Now, the chest xray was done to see if his PICC was in place. It is not. It's not horribly out of place. It's still usable. But it's short of where it should be. It also has a kink in the arm portion of it. This is likely his source of intermittent pain he's been complaining about.
So the IV team came to see if she could adjust it. She can't push it back in further into place, but she could adjust the kink. I'm so glad she did because when we took off the bandages (some are clear and some you can't see through), there was a LOT of skin rash ... almost the entire area had bright red raised bumps. And there was some skin breakdown under the statlock. So she cleaned it, let it air, used a new type of dressing and moved the location of the statlock. I think it will help BUT there's still a lot of rash in the area.
Doc and I have decided a few things in our plan of care for Manny. 1) We will not be doing a broviac any time soon. Because IF this is seemingly negative, we treat it as such and put in this more permanent line and it turns out to be something afterall, we are right back where we started in early December and we ALL want to avoid that! 2) I do NOT want to go home with this PICC line in. Due to it being slightly out of place and the huge amount of rash/skin breakdown in the area, we would be playing with fire to do that. 3) Therefore, we know we will be putting in a new PICC.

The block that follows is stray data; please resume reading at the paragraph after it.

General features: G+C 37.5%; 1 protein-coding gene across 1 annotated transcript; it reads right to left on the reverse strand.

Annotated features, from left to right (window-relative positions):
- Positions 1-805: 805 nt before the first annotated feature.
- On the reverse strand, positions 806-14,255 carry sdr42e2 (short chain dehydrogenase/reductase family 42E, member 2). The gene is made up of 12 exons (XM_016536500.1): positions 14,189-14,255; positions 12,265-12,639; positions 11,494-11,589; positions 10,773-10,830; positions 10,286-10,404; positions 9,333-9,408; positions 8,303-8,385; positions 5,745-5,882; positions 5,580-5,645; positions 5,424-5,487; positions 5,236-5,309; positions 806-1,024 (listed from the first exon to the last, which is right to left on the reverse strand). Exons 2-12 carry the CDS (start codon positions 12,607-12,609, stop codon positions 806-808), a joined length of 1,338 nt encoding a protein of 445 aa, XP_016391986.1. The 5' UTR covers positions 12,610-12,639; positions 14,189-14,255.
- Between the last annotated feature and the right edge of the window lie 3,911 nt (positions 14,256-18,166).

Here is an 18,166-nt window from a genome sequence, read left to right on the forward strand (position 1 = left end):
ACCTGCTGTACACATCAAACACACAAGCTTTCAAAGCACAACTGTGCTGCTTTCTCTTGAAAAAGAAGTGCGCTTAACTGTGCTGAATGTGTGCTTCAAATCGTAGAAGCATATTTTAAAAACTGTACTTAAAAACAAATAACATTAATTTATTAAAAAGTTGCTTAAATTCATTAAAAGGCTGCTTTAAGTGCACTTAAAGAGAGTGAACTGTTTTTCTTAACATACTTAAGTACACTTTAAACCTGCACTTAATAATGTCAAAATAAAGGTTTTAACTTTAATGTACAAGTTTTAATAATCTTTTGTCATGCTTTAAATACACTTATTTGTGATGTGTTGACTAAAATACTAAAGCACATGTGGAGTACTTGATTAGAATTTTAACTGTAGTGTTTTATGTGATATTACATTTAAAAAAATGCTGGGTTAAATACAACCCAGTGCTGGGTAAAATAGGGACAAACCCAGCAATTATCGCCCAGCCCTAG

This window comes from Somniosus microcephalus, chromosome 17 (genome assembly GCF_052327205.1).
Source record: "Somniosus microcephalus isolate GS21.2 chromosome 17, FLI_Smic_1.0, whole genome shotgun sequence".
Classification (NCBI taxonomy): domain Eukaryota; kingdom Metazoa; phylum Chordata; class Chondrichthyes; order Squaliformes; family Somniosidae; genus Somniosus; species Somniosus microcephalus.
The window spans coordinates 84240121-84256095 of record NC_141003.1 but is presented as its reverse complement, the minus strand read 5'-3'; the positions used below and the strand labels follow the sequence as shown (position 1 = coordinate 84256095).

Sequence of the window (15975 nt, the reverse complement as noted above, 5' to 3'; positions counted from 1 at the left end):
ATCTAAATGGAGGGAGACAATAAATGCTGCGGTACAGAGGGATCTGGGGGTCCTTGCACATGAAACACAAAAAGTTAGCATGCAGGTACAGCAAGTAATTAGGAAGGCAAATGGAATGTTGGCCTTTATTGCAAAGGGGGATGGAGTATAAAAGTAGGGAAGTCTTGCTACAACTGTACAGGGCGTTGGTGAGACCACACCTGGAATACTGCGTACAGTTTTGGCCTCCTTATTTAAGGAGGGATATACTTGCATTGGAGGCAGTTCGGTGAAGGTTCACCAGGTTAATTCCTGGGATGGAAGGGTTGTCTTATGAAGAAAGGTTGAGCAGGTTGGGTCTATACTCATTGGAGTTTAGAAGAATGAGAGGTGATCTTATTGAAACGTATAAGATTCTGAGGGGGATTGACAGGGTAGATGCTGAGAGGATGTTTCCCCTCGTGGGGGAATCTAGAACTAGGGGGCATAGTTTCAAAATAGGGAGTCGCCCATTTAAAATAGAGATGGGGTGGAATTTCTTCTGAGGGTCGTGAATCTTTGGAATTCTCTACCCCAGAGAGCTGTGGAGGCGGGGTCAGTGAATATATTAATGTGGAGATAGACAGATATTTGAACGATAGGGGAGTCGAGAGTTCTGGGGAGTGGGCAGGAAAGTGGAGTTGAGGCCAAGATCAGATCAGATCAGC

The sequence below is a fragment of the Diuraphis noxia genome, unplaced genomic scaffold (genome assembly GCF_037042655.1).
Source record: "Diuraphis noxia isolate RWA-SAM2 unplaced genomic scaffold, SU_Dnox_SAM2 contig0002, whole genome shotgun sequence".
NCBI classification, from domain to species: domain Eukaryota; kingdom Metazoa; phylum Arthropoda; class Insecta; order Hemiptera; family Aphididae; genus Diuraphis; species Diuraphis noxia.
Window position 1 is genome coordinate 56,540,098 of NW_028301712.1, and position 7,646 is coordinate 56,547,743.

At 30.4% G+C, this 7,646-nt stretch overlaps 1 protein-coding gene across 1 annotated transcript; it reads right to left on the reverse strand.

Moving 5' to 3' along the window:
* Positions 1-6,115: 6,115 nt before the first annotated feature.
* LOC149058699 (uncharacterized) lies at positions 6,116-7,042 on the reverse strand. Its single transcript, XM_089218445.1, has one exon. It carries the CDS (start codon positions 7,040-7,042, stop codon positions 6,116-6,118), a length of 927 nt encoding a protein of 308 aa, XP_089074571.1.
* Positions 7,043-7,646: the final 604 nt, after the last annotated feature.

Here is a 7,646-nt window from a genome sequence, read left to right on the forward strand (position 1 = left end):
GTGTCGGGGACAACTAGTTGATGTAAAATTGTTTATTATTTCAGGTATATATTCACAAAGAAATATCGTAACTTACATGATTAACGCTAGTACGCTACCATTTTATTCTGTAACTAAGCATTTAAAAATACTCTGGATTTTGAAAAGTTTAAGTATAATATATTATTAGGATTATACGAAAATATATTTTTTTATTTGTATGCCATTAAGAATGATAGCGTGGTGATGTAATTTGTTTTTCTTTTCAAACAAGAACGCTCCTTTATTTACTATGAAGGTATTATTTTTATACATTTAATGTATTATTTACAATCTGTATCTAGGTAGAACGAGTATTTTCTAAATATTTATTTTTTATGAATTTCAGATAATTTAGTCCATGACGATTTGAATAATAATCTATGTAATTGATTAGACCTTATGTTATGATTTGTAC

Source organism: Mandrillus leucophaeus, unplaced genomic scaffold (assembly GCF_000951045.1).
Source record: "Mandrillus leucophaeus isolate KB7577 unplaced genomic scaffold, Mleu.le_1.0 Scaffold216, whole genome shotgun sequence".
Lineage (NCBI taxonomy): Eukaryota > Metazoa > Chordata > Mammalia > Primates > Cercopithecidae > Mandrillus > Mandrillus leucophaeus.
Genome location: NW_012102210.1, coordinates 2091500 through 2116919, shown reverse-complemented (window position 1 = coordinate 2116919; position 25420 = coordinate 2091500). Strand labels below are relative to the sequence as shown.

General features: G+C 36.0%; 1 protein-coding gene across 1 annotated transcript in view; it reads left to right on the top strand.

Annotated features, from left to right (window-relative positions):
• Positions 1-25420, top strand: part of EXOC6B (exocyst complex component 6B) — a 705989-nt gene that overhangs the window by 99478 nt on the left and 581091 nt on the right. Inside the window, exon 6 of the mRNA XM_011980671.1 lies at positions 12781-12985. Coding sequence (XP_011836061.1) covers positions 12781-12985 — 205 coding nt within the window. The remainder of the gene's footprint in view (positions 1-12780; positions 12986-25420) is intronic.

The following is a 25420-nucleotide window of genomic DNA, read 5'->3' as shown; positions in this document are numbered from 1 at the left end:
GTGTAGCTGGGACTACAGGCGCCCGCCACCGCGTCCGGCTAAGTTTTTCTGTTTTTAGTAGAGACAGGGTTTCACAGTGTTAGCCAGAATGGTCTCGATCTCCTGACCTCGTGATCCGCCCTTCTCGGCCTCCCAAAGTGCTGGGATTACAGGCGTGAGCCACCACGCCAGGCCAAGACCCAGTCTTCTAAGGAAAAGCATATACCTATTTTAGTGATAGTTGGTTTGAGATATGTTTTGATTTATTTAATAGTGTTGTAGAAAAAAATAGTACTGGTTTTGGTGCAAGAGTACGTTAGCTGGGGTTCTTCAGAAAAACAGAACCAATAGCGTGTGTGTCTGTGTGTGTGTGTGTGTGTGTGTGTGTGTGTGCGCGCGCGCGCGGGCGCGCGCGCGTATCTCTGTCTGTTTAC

What we DON'T know is when that will be. But if nothing grows in his latest culture by say Saturday afternoon, that will be our cue that this was most likely a fluke and it's "nothing". We can then pull the line and put in a new one. They don't do PICCs on the weekend usually so Monday is likely our day.
And all this changes if something grows on that culture.
Holding our breath.
How are we holding up? As well as can be expected. This part of our lives have become "routine". We have procedures in place for everything to what to pack, what groceries to have at home, toys/movies for Manny, who does what role, back up meal providers, etc etc. We have this all too practiced. Makes for a smooth transition in and out of our hospital life and real life.
11pm, about to head to bed. It's the same nurse from last night so I guess I'm supposed to learn to deal directly with people. Not too passive, not to aggressive, but "just right" (Like Baby Bear) and be appropriately assertive. So I say to her basically, thanks for letting me know when you gave the meds last night, but that's really not necessary and that I trust her to give them accurately and appropriately. But if she needs my help in any way, if there's a change in status for Manny, to please feel free to wake me up. I have no clue how she actually took it but she seemed to get the message. I'll know about 1am (when the first night med is due).
Hey ... Does everyone feel like they're getting an honorary medical degree by reading this blog?